Blanket Flower, Indian Blanket, Gaillardia
Gaillardia pulchella

Family: Asteraceae (ass-ter-AY-see-ee) (Info)
Genus: Gaillardia (gay-LAR-dee-uh) (Info)
Species: pulchella (pul-KEL-uh) (Info)
Synonym:Gaillardia pulchella var. pulchella

Category:

Annuals

Foliage Color:

Unknown - Tell us

Bloom Characteristics:

This plant is attractive to bees, butterflies and/or birds

Water Requirements:

Average Water Needs; Water regularly; do not overwater

Where to Grow:

Unknown - Tell us

Height:

12-18 in. (30-45 cm)

Spacing:

12-15 in. (30-38 cm)

Hardiness:

Not Applicable

Sun Exposure:

Full Sun

Danger:

N/A

Bloom Color:

Red

Orange

Bright Yellow

Bloom Time:

Mid Summer

Late Summer/Early Fall

Mid Fall

Blooms repeatedly

Foliage:

Herbaceous

Velvet/Fuzzy-Textured

Other details:

Unknown - Tell us

Soil pH requirements:

6.1 to 6.5 (mildly acidic)

6.6 to 7.5 (neutral)

7.6 to 7.8 (mildly alkaline)

Patent Information:

Non-patented

Propagation Methods:

By dividing the rootball

From seed; direct sow outdoors in fall

From seed; winter sow in vented containers, coldframe or unheated greenhouse

From seed; sow indoors before last frost

From seed; direct sow after last frost

Self-sows freely; deadhead if you do not want volunteer seedlings next season

Seed Collecting:

Allow seedheads to dry on plants; remove and collect seeds

Regional

This plant has been said to grow in the following regions:

,

Saraland, Alabama

Concho, Arizona

Glendale, Arizona

Mesa, Arizona

Phoenix, Arizona

Little Rock, Arkansas

Chico, California

Glen Avon, California

Ridgecrest, California

Sacramento, California

Broomfield, Colorado

Boca Raton, Florida

Brandon, Florida

Fernandina Beach, Florida

Fort Myers, Florida

Fort Walton Beach, Florida

Fountain, Florida

Gainesville, Florida

Grand Island, Florida

Largo, Florida

Melbourne Beach, Florida

Saint Petersburg, Florida

Sarasota, Florida

Spring Hill, Florida

Tampa, Florida

West Palm Beach, Florida

Winter Springs, Florida

Brunswick, Georgia

Cordele, Georgia

Chicago, Illinois

Itasca, Illinois

South Holland, Illinois

Greenville, Indiana

Macy, Indiana

Conrad, Iowa

Takoma Park, Maryland

Chelmsford, Massachusetts

Dearborn, Michigan

Ypsilanti, Michigan

Ridgeland, Mississippi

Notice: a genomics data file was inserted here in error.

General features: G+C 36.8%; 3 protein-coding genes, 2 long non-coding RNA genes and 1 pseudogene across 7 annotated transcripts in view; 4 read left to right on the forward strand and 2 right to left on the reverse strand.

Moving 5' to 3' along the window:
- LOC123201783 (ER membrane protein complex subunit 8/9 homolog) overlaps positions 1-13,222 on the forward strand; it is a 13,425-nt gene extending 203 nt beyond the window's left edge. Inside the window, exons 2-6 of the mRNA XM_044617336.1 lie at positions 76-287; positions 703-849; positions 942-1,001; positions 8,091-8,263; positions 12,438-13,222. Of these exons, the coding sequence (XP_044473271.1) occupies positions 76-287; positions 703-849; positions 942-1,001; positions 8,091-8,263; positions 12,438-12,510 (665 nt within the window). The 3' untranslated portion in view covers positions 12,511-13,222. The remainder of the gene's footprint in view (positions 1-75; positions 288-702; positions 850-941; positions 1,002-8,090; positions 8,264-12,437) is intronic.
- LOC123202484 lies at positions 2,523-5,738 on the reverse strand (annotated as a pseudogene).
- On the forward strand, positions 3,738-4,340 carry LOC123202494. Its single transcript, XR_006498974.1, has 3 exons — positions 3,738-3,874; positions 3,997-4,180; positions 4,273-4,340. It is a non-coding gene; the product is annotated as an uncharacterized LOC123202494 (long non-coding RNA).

Blair, Nebraska

Silver Springs, Nevada

La Luz, New Mexico

Las Cruces, New Mexico

Roswell, New Mexico

Columbus, North Carolina

Connellys Springs, North Carolina

Grandy, North Carolina

West End, North Carolina

Hamilton, Ohio

Altus, Oklahoma

Chickasha, Oklahoma

Edmond, Oklahoma

Oklahoma City, Oklahoma

Baker City, Oregon

Forest City, Pennsylvania

Mc Keesport, Pennsylvania

Chesnee, South Carolina

Columbia, South Carolina

Hendersonville, Tennessee

Johnson City, Tennessee

Allen, Texas (2 reports)

Arlington, Texas

Austin, Texas

Brownwood, Texas

Bulverde, Texas

Crawford, Texas

Dallas, Texas

De Leon, Texas

El Paso, Texas

Fort Worth, Texas

Garland, Texas

Hemphill, Texas

Kermit, Texas

Lipan, Texas

Lubbock, Texas

Ore City, Texas

Port Aransas, Texas

Princeton, Texas

San Antonio, Texas (2 reports)

Santo, Texas

Spicewood, Texas

Victoria, Texas

Dublin, Virginia

Colville, Washington

Langley, Washington

Medford, Wisconsin

show all

Gardeners' Notes:

16
positives
7
neutrals
1
negative
RatingContent
Positive

On Nov 29, 2013, MurrayTX from El Paso, TX (Zone 8a) wrote:

I grow this in part (mid-day and early afternoon) sun in a section of salvias and wildflowers. It competes well, sprawling in all directions and falling over, but not smothering anyone. The bees like it. It seems to be a heavy reseeder, suggesting that even if it does not survive the winter, its offspring will. I have heard from local gardeners that this can handle more sun, providing it gets shade in the brutal afternoon sun during our 100+ degree summers.

Neutral

On May 27, 2013, Phylite from Saint Petersburg, FL wrote:

This is a Florida State sanctioned wildflower they introduce to wildflower roadside plantings. It is one of my favorites!

I find it difficult to get a large area filled in with it, seems to do best as an individual.

Negative

On Aug 27, 2012, Clary from Lewisburg, PA (Zone 6b) wrote:

I have planted this flower several times, many cultivars, both potted and from seed. In my humid climate with wet winters the roots rot and it fails to thrive even for one season. Strangely, I rarely water and many xeric flowers do extremely well in my garden - but not this one. I do not see it in other gardens in my area either.

Positive